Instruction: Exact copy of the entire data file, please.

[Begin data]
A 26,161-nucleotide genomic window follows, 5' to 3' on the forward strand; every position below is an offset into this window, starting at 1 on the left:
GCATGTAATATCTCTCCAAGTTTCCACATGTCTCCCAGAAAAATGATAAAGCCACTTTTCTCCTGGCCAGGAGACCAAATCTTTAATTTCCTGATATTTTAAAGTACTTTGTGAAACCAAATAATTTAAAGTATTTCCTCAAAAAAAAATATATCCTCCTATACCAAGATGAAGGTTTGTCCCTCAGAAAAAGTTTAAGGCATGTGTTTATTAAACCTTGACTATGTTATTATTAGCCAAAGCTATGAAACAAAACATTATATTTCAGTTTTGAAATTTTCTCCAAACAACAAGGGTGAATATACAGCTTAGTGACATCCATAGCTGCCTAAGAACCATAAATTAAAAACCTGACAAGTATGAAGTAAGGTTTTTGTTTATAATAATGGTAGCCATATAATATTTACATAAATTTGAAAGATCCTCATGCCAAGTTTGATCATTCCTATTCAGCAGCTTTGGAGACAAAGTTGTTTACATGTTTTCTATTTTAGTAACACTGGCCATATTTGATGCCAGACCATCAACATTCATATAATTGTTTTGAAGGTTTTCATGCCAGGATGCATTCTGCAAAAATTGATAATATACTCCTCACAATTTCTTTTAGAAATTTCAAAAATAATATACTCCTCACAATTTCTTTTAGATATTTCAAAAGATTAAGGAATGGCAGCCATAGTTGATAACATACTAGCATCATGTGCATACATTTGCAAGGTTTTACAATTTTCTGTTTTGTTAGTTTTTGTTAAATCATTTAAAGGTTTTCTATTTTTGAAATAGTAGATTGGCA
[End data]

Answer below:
A 26,161-nucleotide genomic window follows, 5' to 3' on the forward strand; every position below is an offset into this window, starting at 1 on the left:
GCATGTAATATCTCTCCAAGTTTCCACATGTCTCCCAGAAAAATGATAAAGCCACTTTTCTCCTGGCCAGGAGACCAAATCTTTAATTTCCTGATATTTTAAAGTACTTTGTGAAACCAAATAATTTAAAGTATTTCCTCAAAAAAAAATATATCCTCCTATACCAAGATGAAGGTTTGTCCCTCAGAAAAAGTTTAAGGCATGTGTTTATTAAACCTTGACTATGTTATTATTAGCCAAAGCTATGAAACAAAACATTATATTTCAGTTTTGAAATTTTCTCCAAACAACAAGGGTGAATATACAGCTTAGTGACATCCATAGCTGCCTAAGAACCATAAATTAAAAACCTGACAAGTATGAAGTAAGGTTTTTGTTTATAATAATGGTAGCCATATAATATTTACATAAATTTGAAAGATCCTCATGCCAAGTTTGATCATTCCTATTCAGCAGCTTTGGAGACAAAGTTGTTTACATGTTTTCTATTTTAGTAACACTGGCCATATTTGATGCCAGACCATCAACATTCATATAATTGTTTTGAAGGTTTTCATGCCAGGATGCATTCTGCAAAAATTGATAATATACTCCTCACAATTTCTTTTAGAAATTTCAAAAATAATATACTCCTCACAATTTCTTTTAGATATTTCAAAAGATTAAGGAATGGCAGCCATAGTTGATAACATACTAGCATCATGTGCATACATTTGCAAGGTTTTACAATTTTCTGTTTTGTTAGTTTTTGTTAAATCATTTAAAGGTTTTCTATTTTTGAAATAGTAGATTGGCA